The two weeks were worth $46,953 for the former Tulsa All-American, who has never had status on the PGA or Nationwide tours. Jensen is on his second attempt at pro golf. He quit in fall 2006 – withdrawing from Q-School because of his poor play – but returned to the game in May 2008. He spent part of his hiatus working in the cart barn at Lost Tree Club in North Palm Beach, Fla.
“It means a little bit more because I really didn’t want to do anything else,” Jensen said about his recent play. “This is all I wanted to do. To be able to have some success is pretty gratifying.”
Jensen played the first 60 holes of the eGolf event without a bogey. He had just four bogeys in the first seven rounds of his streak, but made four in his final-round 70 at the BMW, including on his final two holes.
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Kevin Chappell bogeyed the 72nd hole at the BMW Charity Pro-Am to finish two strokes behind Hicks but overtook the top spot on the Nationwide Tour money list.
Bobby Gates had led the list since winning the season-opening New Zealand Open. Chappell, who won earlier this year at the Fresh Express Classic, has $190,621 and is virtually ensured to finish in the top 25 on the money list and earn a PGA Tour card.
Gates played the PGA Tour’s Valero Texas Open last week on a sponsor exemption. He was inside the cut line until playing his final three holes in 5 over par (bogey-triple-bogey). Gates shot 72-77.
The top four on the Nationwide Tour money list (Chappell, Gates, Martin Piller and Chris Kirk) are all 25 years old and younger. Jamie Lovemark, 22, is eighth on the money list thanks to four top-5s in eight starts.
Chappell, Kirk and Lovemark all tied for second at the BMW, along with Tommy Gainey. Kirk also was runner-up in this year’s Moonah Classic, losing a playoff to Jim Herman.
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SHORT SHOTS: The team of Scott Gutschewski and amateur Rolf Klam finished at 47 under par for four days to win the pro-am portion of the BMW Charity Pro-Am, four shots better than pro Rob Oppenheim and Baseball Hall of Famer Jim Rice. . . . Tommy Biershenk shot a third-round 62 at The Carolina Country Club en route to a tie for 32nd. Biershenk shot 71s in the other three rounds. . . . Keegan Bradley missed the cut despite a 61 in the second round at Thornblade Club. Bradley made a hole-in-one on the par-3 fourth hole. Bradley shot 73-61-77. . . . Scott Sterling shot a final-round 62, including a hole-in-one on the par-3 sixth hole, and tied for seventh. . . . Rookie Scott Stallings shot a final-round 63 to post the best finish of his career (T-7).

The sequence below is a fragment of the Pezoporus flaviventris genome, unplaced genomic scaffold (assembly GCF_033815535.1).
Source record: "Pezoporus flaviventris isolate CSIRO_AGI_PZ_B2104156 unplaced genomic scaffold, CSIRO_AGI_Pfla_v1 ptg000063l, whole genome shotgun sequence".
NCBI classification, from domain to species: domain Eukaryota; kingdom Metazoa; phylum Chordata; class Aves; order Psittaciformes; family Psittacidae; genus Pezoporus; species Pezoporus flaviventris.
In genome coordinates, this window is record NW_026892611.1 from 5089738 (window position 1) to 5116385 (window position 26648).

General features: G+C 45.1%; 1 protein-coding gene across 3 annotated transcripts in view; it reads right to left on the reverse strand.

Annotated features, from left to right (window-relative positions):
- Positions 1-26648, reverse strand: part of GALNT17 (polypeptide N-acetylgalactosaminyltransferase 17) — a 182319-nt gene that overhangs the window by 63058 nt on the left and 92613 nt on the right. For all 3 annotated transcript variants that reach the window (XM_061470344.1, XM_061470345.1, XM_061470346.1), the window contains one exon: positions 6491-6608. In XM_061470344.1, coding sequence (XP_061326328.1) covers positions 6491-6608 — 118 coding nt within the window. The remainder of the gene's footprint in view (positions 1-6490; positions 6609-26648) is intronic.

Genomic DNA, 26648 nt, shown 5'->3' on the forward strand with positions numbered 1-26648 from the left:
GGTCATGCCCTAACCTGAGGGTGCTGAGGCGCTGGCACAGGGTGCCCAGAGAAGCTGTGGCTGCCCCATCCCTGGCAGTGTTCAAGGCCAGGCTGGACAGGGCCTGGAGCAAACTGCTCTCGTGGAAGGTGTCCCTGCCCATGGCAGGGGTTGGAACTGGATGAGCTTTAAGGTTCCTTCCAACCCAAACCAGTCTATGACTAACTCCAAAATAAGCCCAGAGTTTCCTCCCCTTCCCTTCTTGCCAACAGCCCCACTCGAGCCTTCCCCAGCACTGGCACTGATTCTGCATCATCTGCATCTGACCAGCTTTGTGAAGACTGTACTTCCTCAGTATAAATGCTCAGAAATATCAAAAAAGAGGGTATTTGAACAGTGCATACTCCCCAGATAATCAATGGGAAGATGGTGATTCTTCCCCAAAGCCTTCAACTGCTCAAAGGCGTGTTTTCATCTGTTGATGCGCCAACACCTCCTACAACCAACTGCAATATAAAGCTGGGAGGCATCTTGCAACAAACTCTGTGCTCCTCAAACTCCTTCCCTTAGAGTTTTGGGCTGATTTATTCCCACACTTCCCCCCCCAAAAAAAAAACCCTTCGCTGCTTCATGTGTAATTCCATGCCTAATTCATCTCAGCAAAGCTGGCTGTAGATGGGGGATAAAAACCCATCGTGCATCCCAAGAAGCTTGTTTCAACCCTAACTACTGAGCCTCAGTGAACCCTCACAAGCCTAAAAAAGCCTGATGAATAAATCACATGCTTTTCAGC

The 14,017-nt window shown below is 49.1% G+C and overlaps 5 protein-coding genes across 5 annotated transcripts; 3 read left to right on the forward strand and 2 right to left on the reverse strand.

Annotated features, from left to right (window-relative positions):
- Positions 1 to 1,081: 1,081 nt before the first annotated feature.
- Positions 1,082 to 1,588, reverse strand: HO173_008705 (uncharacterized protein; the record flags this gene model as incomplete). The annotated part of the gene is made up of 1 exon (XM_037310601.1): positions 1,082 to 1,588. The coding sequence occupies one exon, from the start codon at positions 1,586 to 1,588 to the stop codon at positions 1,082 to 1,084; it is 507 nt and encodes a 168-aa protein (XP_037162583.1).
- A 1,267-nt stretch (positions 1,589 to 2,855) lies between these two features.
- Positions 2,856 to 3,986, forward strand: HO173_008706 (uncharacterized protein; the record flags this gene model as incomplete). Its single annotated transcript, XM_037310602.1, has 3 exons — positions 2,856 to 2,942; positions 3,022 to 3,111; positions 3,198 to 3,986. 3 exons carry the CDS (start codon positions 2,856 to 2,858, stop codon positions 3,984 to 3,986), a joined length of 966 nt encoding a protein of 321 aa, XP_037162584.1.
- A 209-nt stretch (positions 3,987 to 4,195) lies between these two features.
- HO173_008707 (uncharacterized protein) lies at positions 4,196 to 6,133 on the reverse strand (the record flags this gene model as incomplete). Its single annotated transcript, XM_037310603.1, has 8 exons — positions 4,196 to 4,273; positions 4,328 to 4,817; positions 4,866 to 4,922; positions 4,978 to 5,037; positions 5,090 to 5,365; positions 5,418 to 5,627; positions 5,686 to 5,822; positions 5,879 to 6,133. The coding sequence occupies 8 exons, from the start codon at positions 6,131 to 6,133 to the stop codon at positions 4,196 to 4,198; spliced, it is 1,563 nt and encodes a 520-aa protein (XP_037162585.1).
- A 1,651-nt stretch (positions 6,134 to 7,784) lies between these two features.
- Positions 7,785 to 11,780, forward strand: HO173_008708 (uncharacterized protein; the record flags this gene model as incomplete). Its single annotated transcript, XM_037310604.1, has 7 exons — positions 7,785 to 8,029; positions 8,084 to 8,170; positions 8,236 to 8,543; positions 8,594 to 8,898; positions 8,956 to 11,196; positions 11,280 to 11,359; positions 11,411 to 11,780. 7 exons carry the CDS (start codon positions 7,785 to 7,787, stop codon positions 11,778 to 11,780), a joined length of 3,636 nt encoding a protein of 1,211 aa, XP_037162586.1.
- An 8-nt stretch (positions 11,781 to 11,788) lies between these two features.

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MOVED INSIDE THE TOP 25
- No. 7 Justin Hicks (from No. 47)
- No. 17 Tommy Gainey (from No. 37)
MOVED OUTSIDE THE TOP 25
- No. 28 Kevin Kisner (from No. 24)
- No. 29 Andrew Buckle (from No. 25)
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On the tee
Rex Hospital Open
When: May 20-23
Where: TPC Wakefield Plantation, Raleigh, N.C.
Why it’s important: Grayson Murray, No. 16 in the Golfweek Junior Rankings, earned a spot in the field with his victory May 16 in the Rex Hospital Junior Open. Murray, a high-school sophomore, shot 136 (69-67). Murray’s second-round 67 came at TPC Wakefield Plantation.